Tuesday, August 11, 2015

A Reel Opinion: The Day the Clown Returns

Last week, legendary comedian and actor Jerry Lewis sent ripples across the sea of movie news, when he personally delivered his unseen and often-forgotten 1971 film, THE DAY THE CLOWN CRIED, to the Library of Congress in Washington, D.C. The delivery of the film came with an agreement that it would not be shown publicly for at least a decade. The news of this film finally having the possibility of seeing a silver screen is huge to move fans and film historians, for THE DAY THE CLOWN CRIED has become a bit of a legend. 

For cinema lovers, there is nothing more fascinating than a lost film; that is, a feature or short film that is no longer known to exist in any studio archives, private collections, or public archives such as the Library of Congress. THE DAY THE CLOWN CRIED, directed by Lewis, was not so much lost as it was withheld; withheld by Lewis because he was embarrassed about the work. 

Filmmakers have been embarrassed about their efforts throughout time, so what’s the big deal about CLOWN? The answer is as shocking as it is fascinating. The film is a drama set during the Holocaust, in which Lewis plays a German clown named Helmut Doork. When Doork openly mocks Adolf Hitler, he is punished for his crimes by being given the job of entertaining children at a concentration camp before they are sent to the gas chamber. The film has been considered tasteless, and Lewis himself despised the movie. Since 1972, the only surviving film print has been locked away by Lewis, making THE DAY THE CLOWN CRIED a real-life unreachable prize for film-lovers; a true Silver Briefcase or Maltese Falcon…maybe not a Holy Grail but a debatable Ark of the Covenant. Coveted, yet feared.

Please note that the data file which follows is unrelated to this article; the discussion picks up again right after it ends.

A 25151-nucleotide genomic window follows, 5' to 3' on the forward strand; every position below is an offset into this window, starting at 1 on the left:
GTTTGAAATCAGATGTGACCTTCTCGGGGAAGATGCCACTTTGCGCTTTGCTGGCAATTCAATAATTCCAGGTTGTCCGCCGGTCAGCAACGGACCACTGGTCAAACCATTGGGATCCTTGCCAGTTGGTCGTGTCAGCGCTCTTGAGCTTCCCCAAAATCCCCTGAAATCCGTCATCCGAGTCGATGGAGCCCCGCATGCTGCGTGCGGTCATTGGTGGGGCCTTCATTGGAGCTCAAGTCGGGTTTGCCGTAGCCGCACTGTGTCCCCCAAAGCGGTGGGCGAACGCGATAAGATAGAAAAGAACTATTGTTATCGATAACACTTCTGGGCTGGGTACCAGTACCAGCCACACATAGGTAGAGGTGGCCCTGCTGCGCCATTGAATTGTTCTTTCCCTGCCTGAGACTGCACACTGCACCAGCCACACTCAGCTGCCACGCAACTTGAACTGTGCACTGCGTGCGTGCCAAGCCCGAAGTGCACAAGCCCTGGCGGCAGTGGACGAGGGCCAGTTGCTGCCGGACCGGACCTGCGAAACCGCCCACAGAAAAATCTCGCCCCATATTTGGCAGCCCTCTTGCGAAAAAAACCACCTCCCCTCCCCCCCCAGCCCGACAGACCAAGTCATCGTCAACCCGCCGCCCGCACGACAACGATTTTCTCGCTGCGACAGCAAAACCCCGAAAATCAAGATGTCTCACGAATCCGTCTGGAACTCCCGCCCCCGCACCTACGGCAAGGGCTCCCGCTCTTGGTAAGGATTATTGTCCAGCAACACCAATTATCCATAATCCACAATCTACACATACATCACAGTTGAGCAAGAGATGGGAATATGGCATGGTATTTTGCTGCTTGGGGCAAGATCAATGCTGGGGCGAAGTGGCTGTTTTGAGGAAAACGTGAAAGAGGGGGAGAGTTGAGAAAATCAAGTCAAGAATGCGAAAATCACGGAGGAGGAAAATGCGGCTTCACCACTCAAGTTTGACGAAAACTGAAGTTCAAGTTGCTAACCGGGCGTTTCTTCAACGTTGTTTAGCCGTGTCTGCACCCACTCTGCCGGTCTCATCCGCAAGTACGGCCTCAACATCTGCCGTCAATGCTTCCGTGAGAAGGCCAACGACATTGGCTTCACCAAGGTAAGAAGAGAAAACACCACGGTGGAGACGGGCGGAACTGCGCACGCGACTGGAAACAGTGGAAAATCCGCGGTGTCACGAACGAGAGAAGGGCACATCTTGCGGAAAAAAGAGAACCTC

The idea of a clown leading children to their deaths is a shocking one, and in today’s overly-sensitive, gotta-be-politically-correct-all-the-time society, just feels terrible right away. There seems to have been at least a decent idea in there somewhere…offering comfort to children on the way to their doom, but if Lewis, who was never one to shy away from anything during his long and storied career, was hesitant to let the world see it, then maybe what was captured on film is something that the world is still not ready to see. 

The Holocaust has been explored in depth over the years in film. It has been looked at in the most serious light by Steven Spielberg, who directed the Oscar-winning SCHINDLER’S LIST in 1992, and by Roman Polanski with his film THE PIANIST in 2002. But other films, such as LIFE IS BEAUTIFUL (1997), and JAKOB THE LIAR (1999), explored similar themes as Lewis tried with CLOWN. The Holocaust, and the war which surrounded it, was such a large world-changing event that it’s impossible to say if all the stories have been told in full. It would be fascinating to have a look at what Jerry Lewis was thinking when he tried to tell one of those stories. The film is not to be released for at least ten years, and Lewis, who is now 89 years old, doesn’t seem to expect to be around that long. If that clown does return, it is this Blogger’s hope that the world will view him as an earnest effort.  

What say you?  

No comments:

Post a Comment

A few rules:
1. Personal attacks not tolerated.
2. Haters welcome, if you can justify it.
3. Swearing is goddamn OK.